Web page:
How to design the obvious?

What is obvious? You may think your app design and content are exactly that; obvious. It’s usually not.
Everything about your app became more obvious, once you know what the target users answers.
But until you have got feedback from the target users, it’s in the best case a qualified guess.
Designing the obvious is about including target users in both the strategic planning, MVP focused prototyping and BETA development process.
It’s the process of establishing an external iterative feedback loop designed for user-centric innovation management and user-driven app development.
It’s less about guessing or asking friends, family and fools (The 3 Fs). They will never be totally neutral, they want you to succeed:

  • Friends: Because they believe in you, not necessary the product or startup.
  • Family: Because they believe in you, not necessary the product or startup.
  • Fools: Because they don’t recognize the risk in the product or startup.

It’s about identifying and start designing what features that are obvious providing excellent value for the customers and end-users.

Early app concept-testing is extremely underrated

Think first, build later. It’s difficult to think exactly like your target users; ask them!
The Value-Centric concept development is a process of ideation and creativity.
Early concept-testing by target customers and users is crucial to enhance the later process of prototyping and refining your strategies.
Early external evaluation of prototypes give sound insights before building your BETA version.
This way it’s possible to get early Proof-Of-Concept validation before using time and money on actual MVP focused app development.

Strategic app planning; identifying user value

User-centric innovations and user-driven feature planning are combined powerful tools.
Here are some core app planning aspects of user value and UI & UX quality to explore and assess:

  • First thing first; your app has to be found. Social Media Marketing is the key (SMM strategy)
  • Your app must stand out with Unique Value Propositions among the masses of apps (Brand identity & position)
  • Your app should be easy to test out, without rigid sign-in procedures (Excellent UX)
  • The app has to fulfill what it promise (Useful UX)
  • Design not for users, but for the tasks they need to fulfill your promise (Excellent UX)
  • Design innovative features that differentiate the app itself (Mixing radical & incremental innovations)
  • Easily guide users in an engaging way (Intuitiv UI, excellent UX)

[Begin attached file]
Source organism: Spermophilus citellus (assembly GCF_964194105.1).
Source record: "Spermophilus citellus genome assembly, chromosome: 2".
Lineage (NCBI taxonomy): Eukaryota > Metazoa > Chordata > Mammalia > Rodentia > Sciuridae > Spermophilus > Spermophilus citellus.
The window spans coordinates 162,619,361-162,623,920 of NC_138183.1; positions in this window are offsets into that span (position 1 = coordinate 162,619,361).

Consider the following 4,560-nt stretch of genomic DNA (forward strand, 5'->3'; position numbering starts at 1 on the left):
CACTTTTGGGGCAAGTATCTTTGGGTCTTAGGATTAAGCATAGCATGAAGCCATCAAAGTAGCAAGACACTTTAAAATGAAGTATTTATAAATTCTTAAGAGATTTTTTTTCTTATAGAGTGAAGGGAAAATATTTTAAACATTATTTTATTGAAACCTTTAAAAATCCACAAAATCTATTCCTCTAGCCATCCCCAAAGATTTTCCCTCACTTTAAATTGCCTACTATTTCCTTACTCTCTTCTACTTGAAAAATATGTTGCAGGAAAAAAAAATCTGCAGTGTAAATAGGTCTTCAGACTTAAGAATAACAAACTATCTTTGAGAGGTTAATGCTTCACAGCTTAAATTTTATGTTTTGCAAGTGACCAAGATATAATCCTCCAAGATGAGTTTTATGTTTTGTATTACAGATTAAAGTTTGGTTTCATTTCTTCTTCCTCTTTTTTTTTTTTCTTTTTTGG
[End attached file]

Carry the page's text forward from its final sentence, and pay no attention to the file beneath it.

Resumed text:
• Quickly turn new users into intermediates (Intuitiv UI, excellent UX)
  • When the users are impressed doing something, it must be easy to share the passion (Viral & engagement features UX)
  • When the users exit the app, the design should say “thank you for using me” (Retention features UX)
  • When your users start the app again, the design should remember which task to do next (Retention features UX)
  • When ending a session, the users should feeling empowered, productive, smarter and happier (Trustful UX)
  • If the app is totally Free, it has to be more useful and deliver higher user value alignment than similar Free apps
  • If the users have paid for it, it has to more useful and deliver higher user value alignment and price value than similar apps
    After launch, stick to your app vision, purpose and unique value propositions, that worked to get the users hooked in the first place.


Identify and defining Personas

Another best practice for app development is to design personas, to learn about target users as a process to pursue designing the obvious. What are personas?
A Persona is a representation of a user, typically based off user research and incorporating user goals, needs, and interests.
Cooper categorizes personas into three types. Each has its own pros and cons.

Marketing Personas

Marketing Personas focus on demographic information, buying motivations and concerns, shopping or buying preferences, branding & marketing message, media habits and such.
They are typically described as a range (I.e.: 24 to 35 years old, live in Norway, EU or USA), and explain customer behavior but do not get to the why behind it.
Marketing personas are good for determining what types of customers will be receptive to certain products or messages, or for evaluating potential ROI of a product.
What they are not good for is for defining a product or service, what it is, how it will work, and how it will be used; or for prioritizing features in a product or service.


Proto-personas are used when there is no money or time to create true research based personas.
Proto-Personas are based on secondary research and the team’s educated guess of who they should be designing for.
According to Cooper, using a proto-persona to drive design decisions is still better than having no persona at all, though of course they should be validated with research!

Design Personas

Design Personas focus on user goals (and UX objectives), current behavior,
and pain points as opposed to their buying or media preferences and behaviors.
They are based on field research (I.e. Interviews or web surveys) and real people.
They tell a story and describe why people do what they do in attempt to help everyone involved in designing and building, pursue the obvious.
Design Personas are good for communicating research insights and user goals, understanding and focusing on certain types of users, and avoiding the self-referential design.

Templates for Personas development and Feature Planning

Templates are provided to streamline the process of designing the obvious including personas development and feature prioritization.
The results of the excercise will empower your app Feature Plan and Action Plan.
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